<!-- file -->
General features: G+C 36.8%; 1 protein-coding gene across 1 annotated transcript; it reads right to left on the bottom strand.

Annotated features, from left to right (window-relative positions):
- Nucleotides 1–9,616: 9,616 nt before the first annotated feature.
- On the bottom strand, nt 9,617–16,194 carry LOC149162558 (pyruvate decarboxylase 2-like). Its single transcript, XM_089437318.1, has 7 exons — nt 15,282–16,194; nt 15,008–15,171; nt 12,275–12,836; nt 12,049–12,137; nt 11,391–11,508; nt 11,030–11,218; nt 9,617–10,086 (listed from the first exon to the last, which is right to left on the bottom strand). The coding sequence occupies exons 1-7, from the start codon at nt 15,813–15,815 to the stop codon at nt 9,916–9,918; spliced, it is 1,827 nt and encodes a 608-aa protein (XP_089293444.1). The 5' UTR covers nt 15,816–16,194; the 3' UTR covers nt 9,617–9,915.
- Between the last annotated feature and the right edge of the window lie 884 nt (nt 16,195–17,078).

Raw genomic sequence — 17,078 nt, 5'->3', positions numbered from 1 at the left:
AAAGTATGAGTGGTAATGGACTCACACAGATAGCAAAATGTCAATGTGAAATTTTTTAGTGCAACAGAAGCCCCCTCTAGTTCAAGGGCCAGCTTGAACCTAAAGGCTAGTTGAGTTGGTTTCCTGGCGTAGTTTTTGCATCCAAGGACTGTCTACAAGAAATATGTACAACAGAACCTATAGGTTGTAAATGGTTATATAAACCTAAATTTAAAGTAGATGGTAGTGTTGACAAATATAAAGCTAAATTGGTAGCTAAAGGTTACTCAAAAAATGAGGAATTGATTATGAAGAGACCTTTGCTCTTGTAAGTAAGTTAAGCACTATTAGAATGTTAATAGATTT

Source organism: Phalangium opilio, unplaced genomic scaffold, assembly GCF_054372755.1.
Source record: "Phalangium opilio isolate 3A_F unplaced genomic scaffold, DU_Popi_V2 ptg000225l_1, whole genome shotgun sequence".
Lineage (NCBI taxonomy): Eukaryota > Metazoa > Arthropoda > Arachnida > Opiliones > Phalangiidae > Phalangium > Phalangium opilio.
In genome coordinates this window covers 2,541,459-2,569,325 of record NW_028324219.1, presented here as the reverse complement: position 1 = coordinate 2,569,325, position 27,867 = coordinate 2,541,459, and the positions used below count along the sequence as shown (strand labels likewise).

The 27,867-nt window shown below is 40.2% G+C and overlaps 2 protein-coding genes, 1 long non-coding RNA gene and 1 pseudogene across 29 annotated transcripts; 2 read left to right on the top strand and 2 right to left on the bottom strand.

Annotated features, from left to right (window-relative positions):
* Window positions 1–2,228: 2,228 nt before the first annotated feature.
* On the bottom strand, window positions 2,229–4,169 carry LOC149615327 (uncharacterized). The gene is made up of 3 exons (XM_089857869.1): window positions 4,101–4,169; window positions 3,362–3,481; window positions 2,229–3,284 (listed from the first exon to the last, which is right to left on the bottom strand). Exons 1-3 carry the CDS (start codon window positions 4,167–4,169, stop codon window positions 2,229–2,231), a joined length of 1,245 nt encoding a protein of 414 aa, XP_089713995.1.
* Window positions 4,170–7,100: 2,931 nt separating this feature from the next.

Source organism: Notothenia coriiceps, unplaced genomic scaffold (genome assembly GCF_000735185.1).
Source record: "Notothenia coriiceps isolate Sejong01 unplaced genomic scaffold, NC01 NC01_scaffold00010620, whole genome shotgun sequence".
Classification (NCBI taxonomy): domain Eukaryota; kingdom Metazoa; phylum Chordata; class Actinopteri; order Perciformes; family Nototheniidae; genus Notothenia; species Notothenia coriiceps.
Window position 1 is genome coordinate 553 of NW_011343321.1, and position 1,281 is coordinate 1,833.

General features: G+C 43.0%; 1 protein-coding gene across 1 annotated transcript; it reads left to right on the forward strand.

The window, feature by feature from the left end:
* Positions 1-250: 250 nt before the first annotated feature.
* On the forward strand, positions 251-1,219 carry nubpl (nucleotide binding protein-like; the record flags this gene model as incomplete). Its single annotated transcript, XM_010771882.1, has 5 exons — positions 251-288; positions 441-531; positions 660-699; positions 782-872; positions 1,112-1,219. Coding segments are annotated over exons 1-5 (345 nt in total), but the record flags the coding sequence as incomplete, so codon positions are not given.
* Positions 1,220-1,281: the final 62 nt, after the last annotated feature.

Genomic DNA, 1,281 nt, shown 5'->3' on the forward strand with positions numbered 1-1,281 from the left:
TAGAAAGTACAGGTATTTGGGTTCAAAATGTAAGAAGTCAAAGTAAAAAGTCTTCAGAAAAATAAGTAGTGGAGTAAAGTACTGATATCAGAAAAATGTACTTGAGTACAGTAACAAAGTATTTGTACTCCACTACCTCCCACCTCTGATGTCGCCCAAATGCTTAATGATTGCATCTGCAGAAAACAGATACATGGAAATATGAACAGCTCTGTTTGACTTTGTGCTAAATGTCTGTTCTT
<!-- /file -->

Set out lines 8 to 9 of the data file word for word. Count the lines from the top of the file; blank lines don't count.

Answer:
Source organism: Phalangium opilio, unplaced genomic scaffold, assembly GCF_054372755.1.
Source record: "Phalangium opilio isolate 3A_F unplaced genomic scaffold, DU_Popi_V2 ptg000225l_1, whole genome shotgun sequence".